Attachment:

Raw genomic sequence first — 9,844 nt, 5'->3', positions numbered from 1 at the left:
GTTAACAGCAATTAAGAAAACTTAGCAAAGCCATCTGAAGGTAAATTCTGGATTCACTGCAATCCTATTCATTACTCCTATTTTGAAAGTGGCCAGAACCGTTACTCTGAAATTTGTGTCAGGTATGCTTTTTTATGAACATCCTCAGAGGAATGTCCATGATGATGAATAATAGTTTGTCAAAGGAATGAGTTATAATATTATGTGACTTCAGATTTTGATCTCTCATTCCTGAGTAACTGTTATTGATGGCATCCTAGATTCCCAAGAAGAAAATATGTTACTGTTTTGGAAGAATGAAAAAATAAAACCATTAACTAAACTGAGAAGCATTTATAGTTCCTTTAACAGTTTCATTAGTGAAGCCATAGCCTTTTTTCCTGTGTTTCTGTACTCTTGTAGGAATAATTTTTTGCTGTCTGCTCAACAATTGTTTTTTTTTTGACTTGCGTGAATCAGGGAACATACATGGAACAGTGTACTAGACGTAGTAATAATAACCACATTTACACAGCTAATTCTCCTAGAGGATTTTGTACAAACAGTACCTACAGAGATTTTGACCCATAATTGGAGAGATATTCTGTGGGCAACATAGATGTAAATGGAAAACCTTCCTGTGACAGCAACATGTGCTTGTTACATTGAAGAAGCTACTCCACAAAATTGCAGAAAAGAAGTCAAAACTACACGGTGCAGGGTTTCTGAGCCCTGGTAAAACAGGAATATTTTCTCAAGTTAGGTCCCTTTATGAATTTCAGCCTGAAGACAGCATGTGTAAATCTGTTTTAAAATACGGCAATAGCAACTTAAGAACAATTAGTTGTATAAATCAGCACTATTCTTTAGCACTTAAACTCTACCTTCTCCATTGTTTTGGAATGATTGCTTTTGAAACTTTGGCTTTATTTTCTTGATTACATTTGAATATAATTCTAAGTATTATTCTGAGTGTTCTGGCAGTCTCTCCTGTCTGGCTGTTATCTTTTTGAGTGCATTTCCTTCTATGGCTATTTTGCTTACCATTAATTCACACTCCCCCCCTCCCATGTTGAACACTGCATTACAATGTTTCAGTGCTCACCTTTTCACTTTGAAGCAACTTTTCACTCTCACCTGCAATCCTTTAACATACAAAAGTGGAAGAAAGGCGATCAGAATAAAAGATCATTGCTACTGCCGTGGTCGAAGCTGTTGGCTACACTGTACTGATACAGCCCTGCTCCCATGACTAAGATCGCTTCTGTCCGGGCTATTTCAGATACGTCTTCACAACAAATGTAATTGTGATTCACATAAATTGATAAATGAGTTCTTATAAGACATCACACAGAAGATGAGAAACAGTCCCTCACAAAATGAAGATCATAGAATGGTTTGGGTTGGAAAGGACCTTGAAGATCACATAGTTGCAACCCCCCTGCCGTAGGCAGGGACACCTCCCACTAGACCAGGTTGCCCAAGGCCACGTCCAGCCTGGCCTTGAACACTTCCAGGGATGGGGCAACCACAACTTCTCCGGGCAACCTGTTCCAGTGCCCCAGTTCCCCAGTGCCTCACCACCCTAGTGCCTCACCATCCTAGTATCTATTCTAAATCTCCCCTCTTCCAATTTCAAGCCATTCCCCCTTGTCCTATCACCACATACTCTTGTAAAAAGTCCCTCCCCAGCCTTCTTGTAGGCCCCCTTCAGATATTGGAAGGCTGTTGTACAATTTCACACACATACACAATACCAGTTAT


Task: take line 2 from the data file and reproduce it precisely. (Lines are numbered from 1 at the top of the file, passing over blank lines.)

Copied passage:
GTTAACAGCAATTAAGAAAACTTAGCAAAGCCATCTGAAGGTAAATTCTGGATTCACTGCAATCCTATTCATTACTCCTATTTTGAAAGTGGCCAGAACCGTTACTCTGAAATTTGTGTCAGGTATGCTTTTTTATGAACATCCTCAGAGGAATGTCCATGATGATGAATAATAGTTTGTCAAAGGAATGAGTTATAATATTATGTGACTTCAGATTTTGATCTCTCATTCCTGAGTAACTGTTATTGATGGCATCCTAGATTCCCAAGAAGAAAATATGTTACTGTTTTGGAAGAATGAAAAAATAAAACCATTAACTAAACTGAGAAGCATTTATAGTTCCTTTAACAGTTTCATTAGTGAAGCCATAGCCTTTTTTCCTGTGTTTCTGTACTCTTGTAGGAATAATTTTTTGCTGTCTGCTCAACAATTGTTTTTTTTTTGACTTGCGTGAATCAGGGAACATACATGGAACAGTGTACTAGACGTAGTAATAATAACCACATTTACACAGCTAATTCTCCTAGAGGATTTTGTACAAACAGTACCTACAGAGATTTTGACCCATAATTGGAGAGATATTCTGTGGGCAACATAGATGTAAATGGAAAACCTTCCTGTGACAGCAACATGTGCTTGTTACATTGAAGAAGCTACTCCACAAAATTGCAGAAAAGAAGTCAAAACTACACGGTGCAGGGTTTCTGAGCCCTGGTAAAACAGGAATATTTTCTCAAGTTAGGTCCCTTTATGAATTTCAGCCTGAAGACAGCATGTGTAAATCTGTTTTAAAATACGGCAATAGCAACTTAAGAACAATTAGTTGTATAAATCAGCACTATTCTTTAGCACTTAAACTCTACCTTCTCCATTGTTTTGGAATGATTGCTTTTGAAACTTTGGCTTTATTTTCTTGATTACATTTGAATATAATTCTAAGTATTATTCTGAGTGTTCTGGCAGTCTCTCCTGTCTGGCTGTTATCTTTTTGAGTGCATTTCCTTCTATGGCTATTTTGCTTACCATTAATTCACACTCCCCCCCTCCCATGTTGAACACTGCATTACAATGTTTCAGTGCTCACCTTTTCACTTTGAAGCAACTTTTCACTCTCACCTGCAATCCTTTAACATACAAAAGTGGAAGAAAGGCGATCAGAATAAAAGATCATTGCTACTGCCGTGGTCGAAGCTGTTGGCTACACTGTACTGATACAGCCCTGCTCCCATGACTAAGATCGCTTCTGTCCGGGCTATTTCAGATACGTCTTCACAACAAATGTAATTGTGATTCACATAAATTGATAAATGAGTTCTTATAAGACATCACACAGAAGATGAGAAACAGTCCCTCACAAAATGAAGATCATAGAATGGTTTGGGTTGGAAAGGACCTTGAAGATCACATAGTTGCAACCCCCCTGCCGTAGGCAGGGACACCTCCCACTAGACCAGGTTGCCCAAGGCCACGTCCAGCCTGGCCTTGAACACTTCCAGGGATGGGGCAACCACAACTTCTCCGGGCAACCTGTTCCAGTGCCCCAGTTCCCCAGTGCCTCACCACCCTAGTGCCTCACCATCCTAGTATCTATTCTAAATCTCCCCTCTTCCAATTTCAAGCCATTCCCCCTTGTCCTATCACCACATACTCTTGTAAAAAGTCCCTCCCCAGCCTTCTTGTAGGCCCCCTTCAGATATTGGAAGGCTGTTGTACAATTTCACACACATACACAATACCAGTTAT